Many giant corporations like Intel of the US, Nidec of Japan and Robert Bosch of Germany are pouring more money into the high-tech field in Ho Chi Minh City.
Intel Viet Nam, for example, has opened its plant, one of the largest in the Asia-Pacific region that makes and tests electronic chips.
The plant, which is located in the Sai Gon Hi-Tech Park (SHTP) in District 9, began operating its first production line for test purposes earlier this year.
Le Thi Thanh My, deputy head of the management board of the SHTP, said since July Intel had exported goods for more than 30 orders.
In addition, Germany Robert Bosch Viet Nam next month will put into operation the Centre for Research and Production of Software, one of only two centres of the company in the Asia-Pacific region. The other centre, located in India, employs 70,000 engineers.
Vo Quang Hue, managing director of Robert Bosch Viet Nam Company, said the company had also disbursed EUR24 million (US$ 31.2 million) out of the total committed capital of EUR55 million ($ 71.5 million) for a project to develop an assembly-line plant to make automatic automobile gear boxes.
The plant, in southern Dong Nai Province’s Long Thanh District, has a capacity of 2.3 million products per year.
Robert Bosch Viet Nam will develop the second phase of the project and disburse the entire capital of EUR55 million by 2015.
Viet Nam is the only market in Southeast Asia in which Robert Bosch has invested in all three areas of operation, including sales, production and research.
According to Lu Thanh Phong, deputy director of Ho Chi Minh City’s Department of Planning and Investment, of the 3,000 foreign direct investment (FDI) projects with a total capital of $ 37 billion in the city, Japanese businesses account for 397 projects. They operate in mechanics, spare parts production, food processing and others.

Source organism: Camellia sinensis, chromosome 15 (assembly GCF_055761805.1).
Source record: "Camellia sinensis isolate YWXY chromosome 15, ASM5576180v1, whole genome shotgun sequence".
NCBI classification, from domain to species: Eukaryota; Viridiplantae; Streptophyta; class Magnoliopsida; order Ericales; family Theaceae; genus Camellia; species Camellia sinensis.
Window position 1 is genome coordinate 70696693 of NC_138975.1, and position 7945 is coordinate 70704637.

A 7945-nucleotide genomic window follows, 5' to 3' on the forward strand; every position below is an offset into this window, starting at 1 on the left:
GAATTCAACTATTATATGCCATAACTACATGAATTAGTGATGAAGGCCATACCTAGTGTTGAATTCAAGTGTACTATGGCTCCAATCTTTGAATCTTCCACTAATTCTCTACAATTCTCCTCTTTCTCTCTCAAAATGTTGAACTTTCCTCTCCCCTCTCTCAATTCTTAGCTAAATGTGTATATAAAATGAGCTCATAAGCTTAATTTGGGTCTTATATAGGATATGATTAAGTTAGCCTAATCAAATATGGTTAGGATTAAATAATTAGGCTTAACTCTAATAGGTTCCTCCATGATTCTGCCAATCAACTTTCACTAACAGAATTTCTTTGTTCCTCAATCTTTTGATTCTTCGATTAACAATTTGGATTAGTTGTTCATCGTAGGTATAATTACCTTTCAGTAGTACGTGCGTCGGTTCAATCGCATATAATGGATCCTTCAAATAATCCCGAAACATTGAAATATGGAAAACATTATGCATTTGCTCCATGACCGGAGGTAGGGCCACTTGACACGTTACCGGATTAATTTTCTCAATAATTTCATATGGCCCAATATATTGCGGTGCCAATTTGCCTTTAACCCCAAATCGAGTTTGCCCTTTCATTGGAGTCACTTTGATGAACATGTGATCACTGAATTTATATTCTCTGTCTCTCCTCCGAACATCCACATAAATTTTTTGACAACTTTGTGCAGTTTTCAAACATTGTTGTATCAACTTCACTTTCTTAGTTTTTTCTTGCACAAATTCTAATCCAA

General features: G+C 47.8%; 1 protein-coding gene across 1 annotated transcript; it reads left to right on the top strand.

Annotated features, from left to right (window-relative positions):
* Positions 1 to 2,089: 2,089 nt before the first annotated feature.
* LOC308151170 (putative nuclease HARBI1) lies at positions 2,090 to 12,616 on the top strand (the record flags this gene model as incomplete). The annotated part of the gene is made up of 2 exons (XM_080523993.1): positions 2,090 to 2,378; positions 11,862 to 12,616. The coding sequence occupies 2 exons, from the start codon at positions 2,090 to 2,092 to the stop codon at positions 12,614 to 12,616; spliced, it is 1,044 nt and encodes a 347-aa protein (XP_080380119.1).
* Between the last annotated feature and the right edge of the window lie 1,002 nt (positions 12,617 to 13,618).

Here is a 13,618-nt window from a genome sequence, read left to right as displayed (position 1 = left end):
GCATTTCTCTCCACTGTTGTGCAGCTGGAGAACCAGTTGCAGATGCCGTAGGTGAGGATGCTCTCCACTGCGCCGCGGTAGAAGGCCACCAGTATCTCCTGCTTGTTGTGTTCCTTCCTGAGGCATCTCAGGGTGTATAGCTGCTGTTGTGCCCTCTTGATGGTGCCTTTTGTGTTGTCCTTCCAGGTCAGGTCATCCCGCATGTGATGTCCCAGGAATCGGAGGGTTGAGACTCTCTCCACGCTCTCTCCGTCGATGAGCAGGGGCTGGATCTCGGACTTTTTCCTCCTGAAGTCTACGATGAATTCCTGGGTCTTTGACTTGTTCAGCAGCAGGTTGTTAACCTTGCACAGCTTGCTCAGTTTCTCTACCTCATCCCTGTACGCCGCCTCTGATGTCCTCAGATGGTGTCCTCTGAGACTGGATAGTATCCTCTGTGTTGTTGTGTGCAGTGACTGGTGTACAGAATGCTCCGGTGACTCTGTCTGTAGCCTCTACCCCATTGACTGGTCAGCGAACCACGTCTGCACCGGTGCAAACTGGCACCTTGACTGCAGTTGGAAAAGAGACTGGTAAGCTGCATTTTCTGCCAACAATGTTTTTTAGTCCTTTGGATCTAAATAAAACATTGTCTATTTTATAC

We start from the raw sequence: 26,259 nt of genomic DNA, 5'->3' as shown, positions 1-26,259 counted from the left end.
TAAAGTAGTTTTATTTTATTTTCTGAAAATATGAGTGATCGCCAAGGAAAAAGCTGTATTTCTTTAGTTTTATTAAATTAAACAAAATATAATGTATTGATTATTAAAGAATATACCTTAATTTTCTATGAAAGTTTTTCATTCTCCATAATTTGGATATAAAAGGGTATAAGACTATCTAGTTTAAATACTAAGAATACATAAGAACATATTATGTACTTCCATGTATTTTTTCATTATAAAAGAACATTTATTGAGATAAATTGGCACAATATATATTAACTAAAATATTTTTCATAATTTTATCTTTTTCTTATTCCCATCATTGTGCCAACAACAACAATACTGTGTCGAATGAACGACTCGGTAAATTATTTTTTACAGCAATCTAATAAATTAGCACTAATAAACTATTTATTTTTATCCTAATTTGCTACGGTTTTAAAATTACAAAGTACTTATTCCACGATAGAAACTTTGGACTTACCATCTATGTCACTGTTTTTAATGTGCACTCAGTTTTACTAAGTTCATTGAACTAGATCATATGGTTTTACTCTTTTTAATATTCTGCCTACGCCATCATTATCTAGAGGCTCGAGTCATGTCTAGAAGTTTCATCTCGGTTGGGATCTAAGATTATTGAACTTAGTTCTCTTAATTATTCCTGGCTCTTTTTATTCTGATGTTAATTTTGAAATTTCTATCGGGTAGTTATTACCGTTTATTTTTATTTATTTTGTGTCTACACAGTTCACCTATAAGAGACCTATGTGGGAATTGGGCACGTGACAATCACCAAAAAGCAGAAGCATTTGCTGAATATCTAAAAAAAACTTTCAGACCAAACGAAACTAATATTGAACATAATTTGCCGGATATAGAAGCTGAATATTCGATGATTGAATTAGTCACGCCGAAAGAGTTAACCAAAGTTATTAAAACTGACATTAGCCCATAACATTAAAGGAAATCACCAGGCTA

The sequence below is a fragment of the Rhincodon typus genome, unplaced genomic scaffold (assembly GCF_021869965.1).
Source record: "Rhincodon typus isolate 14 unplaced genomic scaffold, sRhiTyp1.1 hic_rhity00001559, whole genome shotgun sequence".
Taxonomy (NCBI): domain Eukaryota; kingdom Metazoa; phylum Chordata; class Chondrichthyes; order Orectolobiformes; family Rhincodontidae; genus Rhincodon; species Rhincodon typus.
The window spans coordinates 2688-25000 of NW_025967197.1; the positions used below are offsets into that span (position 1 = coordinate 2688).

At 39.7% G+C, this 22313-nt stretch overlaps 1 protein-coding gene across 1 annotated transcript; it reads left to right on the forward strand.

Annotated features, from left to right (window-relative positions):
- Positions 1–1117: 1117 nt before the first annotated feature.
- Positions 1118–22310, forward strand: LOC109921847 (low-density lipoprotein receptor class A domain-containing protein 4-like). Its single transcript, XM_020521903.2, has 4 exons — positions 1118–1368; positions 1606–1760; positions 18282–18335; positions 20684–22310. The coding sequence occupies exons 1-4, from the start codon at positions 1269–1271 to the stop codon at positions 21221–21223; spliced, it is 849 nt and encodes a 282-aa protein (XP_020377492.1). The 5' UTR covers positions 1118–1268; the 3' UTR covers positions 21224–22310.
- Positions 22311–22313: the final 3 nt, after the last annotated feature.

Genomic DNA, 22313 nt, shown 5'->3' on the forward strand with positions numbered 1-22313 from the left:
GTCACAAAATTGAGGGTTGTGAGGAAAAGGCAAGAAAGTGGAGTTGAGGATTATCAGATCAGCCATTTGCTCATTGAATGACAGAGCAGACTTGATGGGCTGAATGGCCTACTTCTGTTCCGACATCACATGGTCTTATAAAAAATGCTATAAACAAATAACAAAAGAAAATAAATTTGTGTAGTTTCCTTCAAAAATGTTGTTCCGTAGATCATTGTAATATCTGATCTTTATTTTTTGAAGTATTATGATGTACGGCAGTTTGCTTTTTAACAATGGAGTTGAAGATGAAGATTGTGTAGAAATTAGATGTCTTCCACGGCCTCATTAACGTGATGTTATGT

Japan has been cautious in expanding its investment in the hi-tech field in Ho Chi Minh City due to limited capital resources.
However, many Japanese corporations that produce semi-conducting spare parts had increased their investment in Ho Chi Minh City recently, Phong said.
According to Nagamori Shigennobu, chairman of the Japan-based Nidec Corporation, Nidec will continue to invest in research and development at the SHTP.
Nidec has developed three projects and recently received a license for another project. Total capital for the projects at the park is $ 500 million.
Nagamori Shigennobu has also committed to encouraging small-and-medium-sized Japanese businesses to invest in the park. Most of the businesses make spare parts for Nidec products.
With more high-tech projects in the pipeline, Viet Nam has more opportunities to promote investment and enhance its competitiveness capacity in the field.
Hue said Viet Nam has advantages over other countries in the region due to its low labour costs and good location for transporting products to other countries in Southeast Asia and other parts of the world.